Wednesday, December 28th, 2005
I made an inquiry back in August about Edinburgh’s Zephyrs, tantalized by a description I’d read somewhere about them being described as “the epic grandeur of Mogwai with the country-rock of Gram Parsons“. I subsequently acquired their second album When the Sky Comes Down It Comes Down on Your Head and was, frankly, a little disappointed that it wasn’t an epic post-rock record featuring pedal steel guitars (though apparently Mogwai have incorporated some of that on their new one Mr Beast…).
I found that When The Sky… sounded like a less-focused, even gentler Mojave 3 (if you can imagine that), a comparison helped out by Rachel Goswell’s contributing vocals to one track. Oddly, if there’s a Mogwai comparison to be made, it’s not in thundering quiet-loud dynamics but in the low-key vocals of Stuart Nicols, whose delivery reminds me of another Stuart – he of the Brathwaite persuasion. So as I said, I was initially disappointed because of unrealistic expectations on my part, but have grown quite fond of its laid-backness and general prettiness – enough to want more. So thanks to ebay I was able to get a copy of their 2005 release Bright Yellow Flowers On A Dark Double Bed in my mailbox just before the holidays arrived.
Two albums on from When The Sky…, the recipe hasn’t changed much, but the presentation has. The production is much drier and has a more “live” sound, which plays down the spacier vibe and plays up the folkiness – there’s even a couple of numbers that could be considered “rocking”, at least relative to the rest of the album. But overall, like its predecessor, it’s mostly quite pretty but a bit of a grower and less sonically interesting. They conventiently provide an easy point of comparison between the two records by including When The Sky’s “Stargazer” as a hidden track, re-recorded in the same style as the rest of the album. I don’t have mp3s of either to post, but their video for the song, circa the original version, is online and really quite beautiful. There’s also a live version “Lacua Head” from their 2003 album A Year To The Day (which I’m in the process of hunting down) that actually does have some of that post-rock vibe I was looking for, and Epitonic has a track from their 2002 EP The Love That Will Guide You Back Home available for download. There’s also a short film documenting the making of Bright Yellow Flowers called “The making of So Called Beau”, which I haven’t watched and thus can’t really comment on. But it’s there.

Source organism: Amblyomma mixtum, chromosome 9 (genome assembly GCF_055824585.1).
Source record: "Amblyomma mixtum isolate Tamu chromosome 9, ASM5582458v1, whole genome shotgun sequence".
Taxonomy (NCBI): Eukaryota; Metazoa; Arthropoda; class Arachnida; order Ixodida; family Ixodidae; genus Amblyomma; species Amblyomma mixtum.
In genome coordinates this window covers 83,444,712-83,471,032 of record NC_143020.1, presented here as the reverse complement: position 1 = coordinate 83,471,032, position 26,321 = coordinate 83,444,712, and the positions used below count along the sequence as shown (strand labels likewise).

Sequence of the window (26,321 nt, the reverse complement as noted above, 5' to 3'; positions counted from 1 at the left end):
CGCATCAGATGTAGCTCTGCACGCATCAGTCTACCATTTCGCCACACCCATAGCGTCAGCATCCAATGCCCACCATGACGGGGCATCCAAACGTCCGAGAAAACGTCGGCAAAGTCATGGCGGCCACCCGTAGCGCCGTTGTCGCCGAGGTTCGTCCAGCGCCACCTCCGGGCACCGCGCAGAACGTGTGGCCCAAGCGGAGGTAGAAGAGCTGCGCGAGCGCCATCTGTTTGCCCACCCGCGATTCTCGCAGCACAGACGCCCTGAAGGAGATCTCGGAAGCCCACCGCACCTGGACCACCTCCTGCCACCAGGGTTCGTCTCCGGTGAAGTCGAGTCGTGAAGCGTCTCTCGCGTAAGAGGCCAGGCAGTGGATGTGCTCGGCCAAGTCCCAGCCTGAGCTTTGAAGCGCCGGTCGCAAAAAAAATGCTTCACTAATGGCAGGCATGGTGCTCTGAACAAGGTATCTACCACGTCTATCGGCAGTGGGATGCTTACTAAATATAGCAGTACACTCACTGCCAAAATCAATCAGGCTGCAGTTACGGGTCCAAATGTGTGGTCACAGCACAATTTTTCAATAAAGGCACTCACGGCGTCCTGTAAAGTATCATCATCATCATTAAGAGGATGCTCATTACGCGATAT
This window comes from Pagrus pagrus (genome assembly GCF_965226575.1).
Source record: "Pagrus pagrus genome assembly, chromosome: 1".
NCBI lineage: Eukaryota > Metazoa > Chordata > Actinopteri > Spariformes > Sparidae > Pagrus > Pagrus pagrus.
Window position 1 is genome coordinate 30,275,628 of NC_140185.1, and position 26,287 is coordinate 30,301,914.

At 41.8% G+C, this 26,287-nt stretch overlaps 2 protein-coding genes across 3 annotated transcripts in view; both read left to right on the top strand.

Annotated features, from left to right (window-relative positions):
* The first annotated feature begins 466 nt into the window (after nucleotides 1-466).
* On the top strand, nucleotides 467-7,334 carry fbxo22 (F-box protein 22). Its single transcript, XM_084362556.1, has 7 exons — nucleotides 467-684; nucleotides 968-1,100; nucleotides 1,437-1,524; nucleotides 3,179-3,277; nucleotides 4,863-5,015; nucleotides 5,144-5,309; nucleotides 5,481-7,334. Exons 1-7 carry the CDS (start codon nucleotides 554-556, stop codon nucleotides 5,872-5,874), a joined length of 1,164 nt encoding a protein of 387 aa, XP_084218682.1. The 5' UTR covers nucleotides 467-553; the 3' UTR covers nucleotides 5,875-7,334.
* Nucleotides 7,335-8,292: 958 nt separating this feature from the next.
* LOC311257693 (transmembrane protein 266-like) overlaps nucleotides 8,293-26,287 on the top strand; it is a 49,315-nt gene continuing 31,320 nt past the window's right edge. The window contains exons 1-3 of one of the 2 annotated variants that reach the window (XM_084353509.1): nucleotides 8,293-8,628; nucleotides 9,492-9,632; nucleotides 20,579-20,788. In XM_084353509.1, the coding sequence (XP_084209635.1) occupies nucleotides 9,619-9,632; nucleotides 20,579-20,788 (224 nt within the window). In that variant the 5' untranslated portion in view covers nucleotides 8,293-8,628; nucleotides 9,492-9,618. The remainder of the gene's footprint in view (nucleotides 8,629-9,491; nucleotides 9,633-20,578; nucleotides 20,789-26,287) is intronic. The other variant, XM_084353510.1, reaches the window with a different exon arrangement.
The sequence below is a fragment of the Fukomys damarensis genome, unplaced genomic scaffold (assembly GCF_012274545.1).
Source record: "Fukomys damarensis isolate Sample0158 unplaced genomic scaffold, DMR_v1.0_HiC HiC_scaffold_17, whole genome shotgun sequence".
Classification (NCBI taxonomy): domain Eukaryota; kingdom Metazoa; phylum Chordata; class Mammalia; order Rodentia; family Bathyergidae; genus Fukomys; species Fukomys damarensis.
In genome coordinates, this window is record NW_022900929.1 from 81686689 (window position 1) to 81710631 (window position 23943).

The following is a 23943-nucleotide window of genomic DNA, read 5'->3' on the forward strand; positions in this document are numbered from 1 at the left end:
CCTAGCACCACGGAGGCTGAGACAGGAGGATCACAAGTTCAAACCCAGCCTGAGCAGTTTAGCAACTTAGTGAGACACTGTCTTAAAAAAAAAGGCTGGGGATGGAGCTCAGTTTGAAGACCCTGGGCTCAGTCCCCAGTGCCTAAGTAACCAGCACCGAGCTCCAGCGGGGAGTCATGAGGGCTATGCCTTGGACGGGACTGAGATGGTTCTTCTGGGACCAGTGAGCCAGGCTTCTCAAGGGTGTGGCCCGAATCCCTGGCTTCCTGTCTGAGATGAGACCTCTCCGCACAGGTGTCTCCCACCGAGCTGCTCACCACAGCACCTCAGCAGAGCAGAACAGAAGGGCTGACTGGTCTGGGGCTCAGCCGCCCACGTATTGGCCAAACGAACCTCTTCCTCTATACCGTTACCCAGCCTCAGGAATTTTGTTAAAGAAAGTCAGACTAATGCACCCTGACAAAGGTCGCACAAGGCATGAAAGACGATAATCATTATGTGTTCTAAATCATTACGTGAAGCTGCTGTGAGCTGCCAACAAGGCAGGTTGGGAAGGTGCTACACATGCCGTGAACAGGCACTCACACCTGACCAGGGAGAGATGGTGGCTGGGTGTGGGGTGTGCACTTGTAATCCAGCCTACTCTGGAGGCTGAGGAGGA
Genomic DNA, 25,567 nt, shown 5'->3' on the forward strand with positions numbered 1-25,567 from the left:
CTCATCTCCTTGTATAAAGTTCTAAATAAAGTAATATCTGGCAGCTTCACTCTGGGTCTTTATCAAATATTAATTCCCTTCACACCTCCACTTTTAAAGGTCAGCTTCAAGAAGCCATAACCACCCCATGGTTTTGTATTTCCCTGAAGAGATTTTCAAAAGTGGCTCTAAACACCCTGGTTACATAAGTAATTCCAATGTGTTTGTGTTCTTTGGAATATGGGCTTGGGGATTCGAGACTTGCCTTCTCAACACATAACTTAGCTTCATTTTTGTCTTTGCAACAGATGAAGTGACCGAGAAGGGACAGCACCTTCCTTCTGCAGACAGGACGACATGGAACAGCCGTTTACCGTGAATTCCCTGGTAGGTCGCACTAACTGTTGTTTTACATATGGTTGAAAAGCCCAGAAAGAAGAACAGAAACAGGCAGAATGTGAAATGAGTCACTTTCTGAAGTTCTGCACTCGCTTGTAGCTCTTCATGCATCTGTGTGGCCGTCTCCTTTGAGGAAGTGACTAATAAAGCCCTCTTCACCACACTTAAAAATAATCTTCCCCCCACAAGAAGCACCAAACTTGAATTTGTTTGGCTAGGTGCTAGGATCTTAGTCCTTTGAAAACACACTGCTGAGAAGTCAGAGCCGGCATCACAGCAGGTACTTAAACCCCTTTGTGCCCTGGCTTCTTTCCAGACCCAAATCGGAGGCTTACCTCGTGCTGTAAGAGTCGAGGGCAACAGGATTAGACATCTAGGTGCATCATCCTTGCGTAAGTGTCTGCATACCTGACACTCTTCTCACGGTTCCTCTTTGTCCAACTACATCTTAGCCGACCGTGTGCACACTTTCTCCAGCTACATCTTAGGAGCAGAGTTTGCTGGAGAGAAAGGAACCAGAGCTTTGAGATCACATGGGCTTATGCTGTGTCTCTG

But yes. The Zephyrs. They’re aptly named – the word means “a light breeze” – but quite nice even if not especially weighty.
The New York Times looks at how the internet has helped out the independent record label.
np – Sarah Harmer / I’m A Mountain